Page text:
While it would be a relief to gain some insight or experience that would end the pursuit of wellbeing, it is unlikely to happen so affirmatively. Wellness, happiness, and balance are experiences we cultivate continually through the words we speak, the substances we consume, the relationships we foster, and the decisions we make. By opening ourselves up to the idea of continued growth, and by harnessing compassion for ourselves exactly where we are, we surrender into the ever-unfolding journey with greater ease. We learn to be where we are, focusing on one breath and one step at a time.
In exploring mindfulness, we gain a stronger sense of how everything impacts us – the situations we are surrounded by, the food and drink we put into our bodies, and the decisions we make. When it comes to shifting drinking habits, mindfulness offers us a deeper understanding of just how alcohol affects our physical wellbeing, our mental health, our energy levels, our relationships, and so much more. In increasing self-knowledge this way, mindfulness naturally shapes what and how we choose to consume.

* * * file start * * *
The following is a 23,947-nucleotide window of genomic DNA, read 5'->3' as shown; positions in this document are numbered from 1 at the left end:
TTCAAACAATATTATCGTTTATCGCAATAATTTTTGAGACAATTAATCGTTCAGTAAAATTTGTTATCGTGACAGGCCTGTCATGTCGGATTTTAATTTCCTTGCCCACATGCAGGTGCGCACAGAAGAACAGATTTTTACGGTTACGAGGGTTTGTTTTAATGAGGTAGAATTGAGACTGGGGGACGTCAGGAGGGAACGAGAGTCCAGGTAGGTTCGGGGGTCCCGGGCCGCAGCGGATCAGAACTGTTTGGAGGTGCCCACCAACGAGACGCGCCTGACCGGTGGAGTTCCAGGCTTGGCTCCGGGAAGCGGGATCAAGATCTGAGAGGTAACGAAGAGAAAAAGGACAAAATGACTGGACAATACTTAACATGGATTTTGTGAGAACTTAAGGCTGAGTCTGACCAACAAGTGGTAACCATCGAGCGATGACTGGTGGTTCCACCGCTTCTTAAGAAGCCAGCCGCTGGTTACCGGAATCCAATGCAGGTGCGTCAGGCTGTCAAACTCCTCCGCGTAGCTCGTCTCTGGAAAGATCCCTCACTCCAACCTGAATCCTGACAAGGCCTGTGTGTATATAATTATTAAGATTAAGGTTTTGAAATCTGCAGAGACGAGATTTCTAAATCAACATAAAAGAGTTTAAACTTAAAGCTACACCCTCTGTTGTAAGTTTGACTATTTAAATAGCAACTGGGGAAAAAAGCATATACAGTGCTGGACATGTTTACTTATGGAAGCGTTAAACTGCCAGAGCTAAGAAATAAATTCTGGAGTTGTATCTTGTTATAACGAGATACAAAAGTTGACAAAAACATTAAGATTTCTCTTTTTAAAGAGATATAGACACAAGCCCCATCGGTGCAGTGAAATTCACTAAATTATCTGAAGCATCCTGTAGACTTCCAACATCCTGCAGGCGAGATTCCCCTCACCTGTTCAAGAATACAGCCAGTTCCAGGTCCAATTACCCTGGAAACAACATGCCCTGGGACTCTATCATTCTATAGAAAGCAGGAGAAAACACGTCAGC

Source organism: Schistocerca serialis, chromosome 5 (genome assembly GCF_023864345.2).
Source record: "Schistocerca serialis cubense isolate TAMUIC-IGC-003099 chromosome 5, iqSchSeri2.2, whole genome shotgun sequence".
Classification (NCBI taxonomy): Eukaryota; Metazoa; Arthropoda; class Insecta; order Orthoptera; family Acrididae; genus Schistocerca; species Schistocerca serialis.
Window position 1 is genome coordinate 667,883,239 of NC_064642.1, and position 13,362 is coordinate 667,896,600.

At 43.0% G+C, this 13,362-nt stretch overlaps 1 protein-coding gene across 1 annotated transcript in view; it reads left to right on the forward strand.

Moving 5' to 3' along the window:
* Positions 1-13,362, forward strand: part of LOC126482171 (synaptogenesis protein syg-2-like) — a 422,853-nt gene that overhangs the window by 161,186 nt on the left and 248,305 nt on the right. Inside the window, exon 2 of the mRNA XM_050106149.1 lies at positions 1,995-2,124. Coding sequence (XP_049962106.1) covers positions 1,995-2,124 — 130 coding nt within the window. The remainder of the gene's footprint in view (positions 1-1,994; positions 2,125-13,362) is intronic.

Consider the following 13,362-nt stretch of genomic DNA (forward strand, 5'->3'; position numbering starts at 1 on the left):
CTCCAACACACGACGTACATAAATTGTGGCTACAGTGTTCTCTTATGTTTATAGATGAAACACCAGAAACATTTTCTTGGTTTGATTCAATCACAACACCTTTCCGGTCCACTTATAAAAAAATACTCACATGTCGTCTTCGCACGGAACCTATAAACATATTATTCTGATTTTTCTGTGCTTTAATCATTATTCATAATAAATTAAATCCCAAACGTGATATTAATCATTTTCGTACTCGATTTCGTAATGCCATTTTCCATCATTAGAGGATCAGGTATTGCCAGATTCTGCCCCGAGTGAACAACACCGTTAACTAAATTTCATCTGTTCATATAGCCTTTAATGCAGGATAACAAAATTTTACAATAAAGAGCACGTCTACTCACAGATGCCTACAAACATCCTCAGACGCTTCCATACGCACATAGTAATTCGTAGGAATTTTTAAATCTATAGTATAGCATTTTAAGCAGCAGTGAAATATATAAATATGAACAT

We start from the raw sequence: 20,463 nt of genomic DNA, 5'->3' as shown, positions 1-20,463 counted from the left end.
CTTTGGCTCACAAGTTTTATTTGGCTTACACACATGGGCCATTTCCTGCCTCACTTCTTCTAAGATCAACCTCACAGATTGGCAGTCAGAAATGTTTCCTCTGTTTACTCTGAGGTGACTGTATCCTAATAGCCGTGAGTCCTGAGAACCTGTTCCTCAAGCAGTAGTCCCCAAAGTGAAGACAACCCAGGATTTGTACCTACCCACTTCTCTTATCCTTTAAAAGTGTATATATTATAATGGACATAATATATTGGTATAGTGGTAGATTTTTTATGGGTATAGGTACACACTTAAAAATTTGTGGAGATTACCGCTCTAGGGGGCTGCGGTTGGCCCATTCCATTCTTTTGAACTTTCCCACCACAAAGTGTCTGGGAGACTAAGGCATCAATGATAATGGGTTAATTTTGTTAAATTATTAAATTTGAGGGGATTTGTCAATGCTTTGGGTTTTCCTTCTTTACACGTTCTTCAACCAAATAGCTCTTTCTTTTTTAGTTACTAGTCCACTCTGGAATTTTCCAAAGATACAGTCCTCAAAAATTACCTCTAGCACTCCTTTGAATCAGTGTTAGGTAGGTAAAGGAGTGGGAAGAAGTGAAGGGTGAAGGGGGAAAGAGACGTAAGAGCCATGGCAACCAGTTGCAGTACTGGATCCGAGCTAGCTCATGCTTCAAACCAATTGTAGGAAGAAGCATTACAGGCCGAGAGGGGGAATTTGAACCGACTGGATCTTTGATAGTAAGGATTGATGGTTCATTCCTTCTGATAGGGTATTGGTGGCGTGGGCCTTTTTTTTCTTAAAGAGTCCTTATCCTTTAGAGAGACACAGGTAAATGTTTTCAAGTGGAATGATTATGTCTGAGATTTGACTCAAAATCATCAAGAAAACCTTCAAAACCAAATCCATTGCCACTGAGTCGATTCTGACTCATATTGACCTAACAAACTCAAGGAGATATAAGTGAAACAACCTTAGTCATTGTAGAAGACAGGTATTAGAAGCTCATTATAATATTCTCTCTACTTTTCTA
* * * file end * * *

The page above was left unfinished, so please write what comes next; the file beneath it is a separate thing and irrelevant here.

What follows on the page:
Mindfulness has opened my eyes to a different way of being, propelling me further into alignment with my authentic self and deepest aspirations. It has helped me to cut the clutter and focus on what really matters. By opening myself up to myself – and to others – I have discovered a quiet strength I hadn’t known existed. It has grown over time and continues to grow as I move more mindfully every step of the way.
[Editor’s Note: The author of this post is a content contributor to Alavida, and this contributor was paid for their writing. The opinions, views, results and experiences are theirs alone.]
Access the ALAViDA TRAiL app.
Gillian Sanger is a yoga and meditation teacher, holistic nutritionist, and creative non-fiction writer. Committed to self-inquiry and to meditation in its many forms, she practices living life in alignment with the natural world, both inside and out. She seeks guidance and direction from her heart and from her highest self, strengthening her knowledge and intuition through her personal spiritual practice and through the written word.